When the Channeling McLuhan article came out, I thought it was an interesting way of presenting McLuhan’s thoughts. Well – it was an interesting presentation, but in retrospect, and most certainly in the context of today’s discussion, it can be seen only as a reshaping of McLuhan’s thoughts. A way to change the corporate mission without alerting the faithful. Consider By Gary Wolf’s presentation of McLuhan’s supposed take on today’s issues (all are direct quotes from the article):

    – Cypherpunks think they are rebels with a cause, but they are really sentimentalists.
    – I realize and am trying to demonstrate that these anonymous remailers are among the great publicity devices of all time.
    – We fear that the owners of the monopoly will crush us, but this never happens.
    – The capitalist understands that to improve competition, he must encourage monopolies.
    – Just as the advent of printing created a market for medieval culture, the advent of the Net will build an audience for book authors.
    – The advertising gives the group of consumers its identity and raison d’etre, and with a little bit of priming the group then begins to interact and entertain itself.
    – The Net is the premier invention of the digital era. It is not about finding anything. It is about superfluous connections and wasting time.

    Welcome to the New Wired. Where the internet is a device for wasting time and consuming advertising, and where corporate control of the net is an objective to be lauded.

    Wired 4.02 embraces the New McLuhan big time: a Steve Jobs feature, a glowing look at the Spam King, a defense of low wages, a restatement of the anti-cypherpunk thesis, and a trashing of India’s software industry. In Wired 4.03, Time’s managing editor, Walter Isaacson and Jim Barksdale, the former head of Federal Express and McCaw Cellular. And the smarming was on…

    • Thank you for this great comment Stephen! I’ve now completely read your wonderful piece on the Rise and Fall of Wired and would love to ask you a few questions.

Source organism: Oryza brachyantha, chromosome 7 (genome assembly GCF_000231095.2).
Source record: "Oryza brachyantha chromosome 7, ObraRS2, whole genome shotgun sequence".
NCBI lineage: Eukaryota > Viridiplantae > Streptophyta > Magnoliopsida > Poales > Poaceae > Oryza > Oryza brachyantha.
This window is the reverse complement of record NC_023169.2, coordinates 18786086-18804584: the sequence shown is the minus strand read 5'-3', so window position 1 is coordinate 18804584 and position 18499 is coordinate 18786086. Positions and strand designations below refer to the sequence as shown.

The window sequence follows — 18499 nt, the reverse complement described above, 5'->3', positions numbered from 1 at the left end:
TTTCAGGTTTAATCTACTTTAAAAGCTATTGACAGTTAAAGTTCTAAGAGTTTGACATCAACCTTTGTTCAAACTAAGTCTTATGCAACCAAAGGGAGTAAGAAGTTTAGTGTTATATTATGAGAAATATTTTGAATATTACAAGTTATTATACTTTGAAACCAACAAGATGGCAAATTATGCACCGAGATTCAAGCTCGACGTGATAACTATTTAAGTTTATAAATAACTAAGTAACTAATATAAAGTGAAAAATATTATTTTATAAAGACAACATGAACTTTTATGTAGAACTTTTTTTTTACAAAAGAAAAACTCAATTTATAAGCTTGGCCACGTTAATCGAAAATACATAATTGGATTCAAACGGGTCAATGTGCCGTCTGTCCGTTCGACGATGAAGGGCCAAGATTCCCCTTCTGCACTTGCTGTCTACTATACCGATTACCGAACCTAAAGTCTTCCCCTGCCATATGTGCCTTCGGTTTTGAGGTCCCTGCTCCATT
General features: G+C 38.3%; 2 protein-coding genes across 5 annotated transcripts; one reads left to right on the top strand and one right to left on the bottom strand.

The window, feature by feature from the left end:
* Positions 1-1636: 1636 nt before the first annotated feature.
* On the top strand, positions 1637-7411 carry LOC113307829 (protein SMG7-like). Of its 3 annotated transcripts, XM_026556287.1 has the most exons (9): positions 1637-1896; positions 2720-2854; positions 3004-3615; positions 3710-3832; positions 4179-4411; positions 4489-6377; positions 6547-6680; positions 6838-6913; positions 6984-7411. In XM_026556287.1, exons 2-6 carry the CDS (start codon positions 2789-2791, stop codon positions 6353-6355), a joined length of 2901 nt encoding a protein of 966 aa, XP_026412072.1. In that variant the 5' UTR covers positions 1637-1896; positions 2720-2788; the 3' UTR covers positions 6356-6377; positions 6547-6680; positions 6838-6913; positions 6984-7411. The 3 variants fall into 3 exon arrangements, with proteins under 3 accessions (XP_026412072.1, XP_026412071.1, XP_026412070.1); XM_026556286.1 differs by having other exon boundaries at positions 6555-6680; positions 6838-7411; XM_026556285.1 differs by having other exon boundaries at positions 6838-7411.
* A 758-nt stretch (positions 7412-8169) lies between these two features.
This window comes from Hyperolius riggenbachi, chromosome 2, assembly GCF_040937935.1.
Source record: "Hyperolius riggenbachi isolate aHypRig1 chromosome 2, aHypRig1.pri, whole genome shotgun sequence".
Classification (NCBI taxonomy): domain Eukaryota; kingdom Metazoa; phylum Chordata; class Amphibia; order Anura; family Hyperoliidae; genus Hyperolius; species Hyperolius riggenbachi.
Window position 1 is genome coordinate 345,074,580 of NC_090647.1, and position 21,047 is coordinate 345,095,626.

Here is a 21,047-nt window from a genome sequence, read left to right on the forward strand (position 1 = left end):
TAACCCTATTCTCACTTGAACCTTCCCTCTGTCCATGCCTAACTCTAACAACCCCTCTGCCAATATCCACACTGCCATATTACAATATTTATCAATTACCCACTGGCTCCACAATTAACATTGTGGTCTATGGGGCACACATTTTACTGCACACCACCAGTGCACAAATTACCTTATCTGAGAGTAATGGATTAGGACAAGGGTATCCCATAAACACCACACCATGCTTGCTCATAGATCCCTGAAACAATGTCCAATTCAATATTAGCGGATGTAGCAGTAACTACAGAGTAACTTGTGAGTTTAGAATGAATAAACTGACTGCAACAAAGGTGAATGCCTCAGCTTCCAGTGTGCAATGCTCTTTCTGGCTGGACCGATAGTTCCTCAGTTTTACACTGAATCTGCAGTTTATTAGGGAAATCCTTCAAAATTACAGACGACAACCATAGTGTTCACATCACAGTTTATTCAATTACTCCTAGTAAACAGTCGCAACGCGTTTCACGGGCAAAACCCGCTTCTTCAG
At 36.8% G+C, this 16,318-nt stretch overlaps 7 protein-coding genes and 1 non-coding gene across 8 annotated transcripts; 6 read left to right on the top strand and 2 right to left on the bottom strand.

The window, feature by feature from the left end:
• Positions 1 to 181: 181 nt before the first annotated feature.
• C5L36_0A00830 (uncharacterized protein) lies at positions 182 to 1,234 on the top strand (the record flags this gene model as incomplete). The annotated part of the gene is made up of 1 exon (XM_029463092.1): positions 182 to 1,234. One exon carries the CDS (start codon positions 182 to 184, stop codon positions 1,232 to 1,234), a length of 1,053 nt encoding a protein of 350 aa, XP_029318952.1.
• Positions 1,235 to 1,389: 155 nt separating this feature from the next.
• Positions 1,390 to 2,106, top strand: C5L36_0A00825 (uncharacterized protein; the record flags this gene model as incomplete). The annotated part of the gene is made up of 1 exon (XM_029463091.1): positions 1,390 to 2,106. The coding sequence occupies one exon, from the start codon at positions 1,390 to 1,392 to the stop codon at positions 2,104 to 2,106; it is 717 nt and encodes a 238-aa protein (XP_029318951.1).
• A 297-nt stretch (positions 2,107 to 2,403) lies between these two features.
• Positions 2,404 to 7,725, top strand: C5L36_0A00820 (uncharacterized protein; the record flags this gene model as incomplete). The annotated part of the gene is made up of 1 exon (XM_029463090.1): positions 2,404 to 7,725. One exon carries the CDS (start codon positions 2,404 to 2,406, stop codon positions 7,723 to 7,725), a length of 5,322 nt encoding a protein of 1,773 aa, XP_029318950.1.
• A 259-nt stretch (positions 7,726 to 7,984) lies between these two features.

• Do you now still read Wired? If yes, why? I personally have read Wired from A to Z since about the year 2000 (so well after the transformation) and do get a lot of value out of it. Yes, the Jaguar advertisements and 4K LCD screen advertorials do show the audience they cater for, but nearly every edition does have at least one good article for me.
      • I agree fully with you when you write: “In times of revolution, the Edge is found where the new science is found. It is found in the underground. It is found in rebellion. It is found at the point of change. It is found where new values collide with old. It is found in new understandings of the world. It is found in new senses of self.” Do you know of any sustained media that provide this edge? For me your daily newsletter provides part of this, but I am always looking for other ways to dwell on the margin. Do you have advice or maybe even methodologies for that?
      • > Do you now still read Wired?
        No. I used to read it on the plane, but recently have stopped reading magazines generally – paying $8 – $10 for 20 minutes worth of reading (which is the average issue of Wired for me) isn’t a good value.

        > Do you know of any sustained media that provide this edge?
        No. All media becomes co-opeted eventually, it seems. My own newsletter is an exception only because I can produce it independently. I think the edge is found more in practice than in media.

        > Do you have advice or maybe even methodologies for that?
        I don’t have methodologies per se but I have practices (loosely construed). See my presentation ‘Against Digital Research Methdologies’.

        In my own case, I have always sought to keep my thinking and ideas fresh by seeking out a diversity of experiences and ideas; this includes travel (which my work fortunately gives me the opportunity to do) but also reading widely, browsing aimlessly, exploring my community (I try to drive down every highway in the country, and cycle down every road in my community, at least once). I’m not so much a people person, which is a limitation, but I have an insatiable curiousity and study and probe everything in my environment (I find photography is an excellent tool for this).